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Sartor slammed over CUB

SYDNEY Lord Mayor Clover Moore accused NSW Planning Minister Frank Sartor of making a multi-million-dollar "cash grab" yesterday by contemplating higher density at Foster's Group's $1 billion-plus CUB site development in Sydney's Chippendale, in exchange for higher affordable housing levies reports Paddy Manning in The Australian June 03, 2006.

The 1800-unit development, on the 5.7ha site of the former Carlton & United Brewery on the Sydney CBD fringe, is one of the city's most significant, and has been in planning for more than two years.

After drawn-out negotiations the City of Sydney and Foster's were about to sign a voluntary planning agreement including a maximum floor-space ratio of 4:1 and a 5000sqm park.

The proposed VPA did not canvass an affordable housing levy payable by Foster's under the state's Redfern Waterloo Authority Act - envisaged at 2-3 per cent of the value of the development, or $20-30 million.

On May 25, Mr Sartor wrote to the City expressing concern about delays to the council's approval process, contemplating "limited FSR increases" and threatening to "call in" the development by designating it of state significance.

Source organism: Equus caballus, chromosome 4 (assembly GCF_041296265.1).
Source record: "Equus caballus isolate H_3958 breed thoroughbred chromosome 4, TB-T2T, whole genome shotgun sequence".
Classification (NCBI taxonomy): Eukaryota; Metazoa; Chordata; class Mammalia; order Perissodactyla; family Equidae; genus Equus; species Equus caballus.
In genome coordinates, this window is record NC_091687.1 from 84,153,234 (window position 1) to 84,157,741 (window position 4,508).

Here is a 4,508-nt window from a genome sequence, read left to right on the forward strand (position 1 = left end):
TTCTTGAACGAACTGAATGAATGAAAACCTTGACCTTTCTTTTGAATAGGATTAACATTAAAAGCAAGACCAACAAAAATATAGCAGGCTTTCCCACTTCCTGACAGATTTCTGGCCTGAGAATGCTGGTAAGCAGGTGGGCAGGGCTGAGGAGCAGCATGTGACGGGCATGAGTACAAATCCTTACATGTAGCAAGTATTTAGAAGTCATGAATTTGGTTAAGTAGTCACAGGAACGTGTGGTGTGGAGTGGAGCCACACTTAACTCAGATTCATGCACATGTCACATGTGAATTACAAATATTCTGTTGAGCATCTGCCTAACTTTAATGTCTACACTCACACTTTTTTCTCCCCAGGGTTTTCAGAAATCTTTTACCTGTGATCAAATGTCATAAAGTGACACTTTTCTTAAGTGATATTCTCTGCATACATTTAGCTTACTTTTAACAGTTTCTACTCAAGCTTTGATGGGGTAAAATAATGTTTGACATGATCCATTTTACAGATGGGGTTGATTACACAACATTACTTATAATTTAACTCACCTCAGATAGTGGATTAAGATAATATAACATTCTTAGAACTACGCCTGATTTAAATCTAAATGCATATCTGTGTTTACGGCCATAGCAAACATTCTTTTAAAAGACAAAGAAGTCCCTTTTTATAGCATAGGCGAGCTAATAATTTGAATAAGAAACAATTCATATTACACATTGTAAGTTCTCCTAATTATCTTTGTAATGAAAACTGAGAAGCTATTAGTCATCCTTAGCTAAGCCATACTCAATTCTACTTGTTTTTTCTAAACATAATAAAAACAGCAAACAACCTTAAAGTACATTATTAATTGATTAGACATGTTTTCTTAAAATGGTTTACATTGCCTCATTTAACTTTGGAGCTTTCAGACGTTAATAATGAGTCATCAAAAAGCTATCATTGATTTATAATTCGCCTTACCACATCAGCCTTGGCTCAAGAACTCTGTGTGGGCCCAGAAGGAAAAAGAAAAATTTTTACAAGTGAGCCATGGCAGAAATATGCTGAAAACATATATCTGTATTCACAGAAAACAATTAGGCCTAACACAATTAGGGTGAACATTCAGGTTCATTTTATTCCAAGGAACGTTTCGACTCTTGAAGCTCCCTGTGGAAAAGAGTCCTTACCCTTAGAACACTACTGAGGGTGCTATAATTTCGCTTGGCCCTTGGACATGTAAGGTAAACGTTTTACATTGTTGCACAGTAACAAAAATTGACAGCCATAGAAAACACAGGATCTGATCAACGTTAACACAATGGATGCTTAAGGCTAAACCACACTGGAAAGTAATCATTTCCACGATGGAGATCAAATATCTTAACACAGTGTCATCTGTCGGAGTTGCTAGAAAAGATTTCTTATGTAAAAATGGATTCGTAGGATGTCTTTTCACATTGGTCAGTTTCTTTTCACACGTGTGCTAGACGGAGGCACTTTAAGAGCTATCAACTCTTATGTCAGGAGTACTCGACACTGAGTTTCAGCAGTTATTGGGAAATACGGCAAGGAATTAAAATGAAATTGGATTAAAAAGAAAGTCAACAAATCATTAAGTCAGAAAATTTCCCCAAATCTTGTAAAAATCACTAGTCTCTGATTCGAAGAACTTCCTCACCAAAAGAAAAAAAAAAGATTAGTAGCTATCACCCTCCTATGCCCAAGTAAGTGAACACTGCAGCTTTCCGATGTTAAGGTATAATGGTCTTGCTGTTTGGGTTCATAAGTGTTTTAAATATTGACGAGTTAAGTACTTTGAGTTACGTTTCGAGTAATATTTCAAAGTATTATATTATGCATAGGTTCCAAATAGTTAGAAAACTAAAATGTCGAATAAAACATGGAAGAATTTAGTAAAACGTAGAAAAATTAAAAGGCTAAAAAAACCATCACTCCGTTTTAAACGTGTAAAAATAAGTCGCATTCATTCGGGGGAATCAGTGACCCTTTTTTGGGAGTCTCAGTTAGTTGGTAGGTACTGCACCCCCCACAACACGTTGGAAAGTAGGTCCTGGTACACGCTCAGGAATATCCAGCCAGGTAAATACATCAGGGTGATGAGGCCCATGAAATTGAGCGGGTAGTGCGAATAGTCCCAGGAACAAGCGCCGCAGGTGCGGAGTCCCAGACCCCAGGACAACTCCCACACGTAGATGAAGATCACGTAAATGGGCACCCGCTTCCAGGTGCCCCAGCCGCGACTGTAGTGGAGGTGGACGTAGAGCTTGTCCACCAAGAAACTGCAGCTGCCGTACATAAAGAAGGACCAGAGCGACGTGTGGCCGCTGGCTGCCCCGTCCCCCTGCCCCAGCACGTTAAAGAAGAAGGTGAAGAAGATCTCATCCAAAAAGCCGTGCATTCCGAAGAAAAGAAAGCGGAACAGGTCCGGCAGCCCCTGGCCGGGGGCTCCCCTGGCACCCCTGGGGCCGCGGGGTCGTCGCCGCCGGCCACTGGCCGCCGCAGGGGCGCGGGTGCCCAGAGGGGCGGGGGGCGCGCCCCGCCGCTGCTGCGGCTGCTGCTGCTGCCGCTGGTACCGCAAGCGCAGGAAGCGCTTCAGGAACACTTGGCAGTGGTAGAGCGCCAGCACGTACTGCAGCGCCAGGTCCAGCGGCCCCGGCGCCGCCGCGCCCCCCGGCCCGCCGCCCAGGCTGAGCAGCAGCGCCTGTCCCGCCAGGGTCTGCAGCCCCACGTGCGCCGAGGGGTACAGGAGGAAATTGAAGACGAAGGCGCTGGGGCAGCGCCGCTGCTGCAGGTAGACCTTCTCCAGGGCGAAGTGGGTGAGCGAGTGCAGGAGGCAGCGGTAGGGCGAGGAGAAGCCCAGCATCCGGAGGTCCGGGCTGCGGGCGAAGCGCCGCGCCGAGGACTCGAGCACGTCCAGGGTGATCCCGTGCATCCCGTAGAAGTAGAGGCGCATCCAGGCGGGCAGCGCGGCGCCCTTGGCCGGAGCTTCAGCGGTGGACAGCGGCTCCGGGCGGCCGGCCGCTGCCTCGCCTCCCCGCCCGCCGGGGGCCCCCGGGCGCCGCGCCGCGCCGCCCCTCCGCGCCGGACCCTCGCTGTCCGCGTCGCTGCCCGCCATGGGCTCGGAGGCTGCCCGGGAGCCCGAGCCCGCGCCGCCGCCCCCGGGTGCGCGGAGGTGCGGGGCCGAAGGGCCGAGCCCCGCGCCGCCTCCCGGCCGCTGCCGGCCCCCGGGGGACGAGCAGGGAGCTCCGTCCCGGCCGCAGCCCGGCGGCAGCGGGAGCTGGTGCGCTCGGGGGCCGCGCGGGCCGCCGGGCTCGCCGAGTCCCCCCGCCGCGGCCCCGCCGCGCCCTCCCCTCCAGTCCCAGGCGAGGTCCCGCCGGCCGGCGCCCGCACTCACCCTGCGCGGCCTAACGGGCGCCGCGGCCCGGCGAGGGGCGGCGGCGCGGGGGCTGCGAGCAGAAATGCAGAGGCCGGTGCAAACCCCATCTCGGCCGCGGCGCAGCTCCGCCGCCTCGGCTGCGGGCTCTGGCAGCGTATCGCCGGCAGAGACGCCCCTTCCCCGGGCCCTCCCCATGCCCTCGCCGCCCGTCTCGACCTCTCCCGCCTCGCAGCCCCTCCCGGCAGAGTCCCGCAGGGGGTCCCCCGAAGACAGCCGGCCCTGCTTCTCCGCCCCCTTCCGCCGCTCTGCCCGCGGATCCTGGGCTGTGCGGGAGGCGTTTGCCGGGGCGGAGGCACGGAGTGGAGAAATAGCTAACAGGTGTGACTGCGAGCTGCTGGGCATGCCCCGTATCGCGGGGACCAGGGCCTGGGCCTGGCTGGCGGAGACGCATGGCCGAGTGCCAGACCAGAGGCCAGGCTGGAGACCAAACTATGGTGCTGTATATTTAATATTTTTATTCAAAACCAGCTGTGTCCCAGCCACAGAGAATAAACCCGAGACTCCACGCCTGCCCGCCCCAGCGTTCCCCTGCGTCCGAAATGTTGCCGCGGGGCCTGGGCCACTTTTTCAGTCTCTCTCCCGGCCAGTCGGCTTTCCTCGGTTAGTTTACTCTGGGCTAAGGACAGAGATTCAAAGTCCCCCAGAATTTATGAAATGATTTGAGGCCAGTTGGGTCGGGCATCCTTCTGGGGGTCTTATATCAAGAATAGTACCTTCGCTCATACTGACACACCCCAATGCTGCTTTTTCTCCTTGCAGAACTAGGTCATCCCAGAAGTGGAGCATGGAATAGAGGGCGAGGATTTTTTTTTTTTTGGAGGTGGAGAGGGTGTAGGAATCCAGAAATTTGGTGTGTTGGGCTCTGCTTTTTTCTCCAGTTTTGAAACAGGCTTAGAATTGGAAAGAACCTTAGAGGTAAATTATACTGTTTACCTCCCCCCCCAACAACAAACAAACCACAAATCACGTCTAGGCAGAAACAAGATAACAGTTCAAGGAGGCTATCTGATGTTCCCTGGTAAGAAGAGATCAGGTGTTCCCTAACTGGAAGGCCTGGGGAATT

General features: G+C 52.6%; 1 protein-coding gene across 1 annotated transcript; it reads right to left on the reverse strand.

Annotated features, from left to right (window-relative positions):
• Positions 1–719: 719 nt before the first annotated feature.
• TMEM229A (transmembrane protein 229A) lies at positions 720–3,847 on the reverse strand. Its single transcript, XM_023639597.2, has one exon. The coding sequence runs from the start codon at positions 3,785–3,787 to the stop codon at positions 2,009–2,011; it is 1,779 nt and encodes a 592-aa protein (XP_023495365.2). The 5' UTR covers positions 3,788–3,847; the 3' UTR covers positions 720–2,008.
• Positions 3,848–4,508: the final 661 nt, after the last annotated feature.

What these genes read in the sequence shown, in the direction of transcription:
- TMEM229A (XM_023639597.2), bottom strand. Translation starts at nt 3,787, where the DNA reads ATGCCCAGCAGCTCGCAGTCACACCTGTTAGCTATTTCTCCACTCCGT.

Ms Moore said on Thursday Foster's finance director Angus McKay had advised her that, having spoken with Mr Sartor, the company would not sign the VPA and would be likely to seek increased density in order to be able to afford the levy the Government was now demanding.

A Foster's spokesman yesterday said no levies or floor-space ratios had been determined but the Government wanted to negotiate all aspects of the development at the same time.

"It was always our belief that the site could sustain a higher FSR," the spokesman said.

"This is a process issue. None of the work we've done has been lost," the spokesman said.

Mr Sartor said any suggestion that the affordable housing levy would be higher than the envisaged $20-30 million was a "fabrication".

However, a spokesman for Ms Moore said higher levies - up to $100 million - would be a consequence of increased density. "The bigger the FSR, the bigger the levy", the spokesman said.,20867,19343434-25658,00.html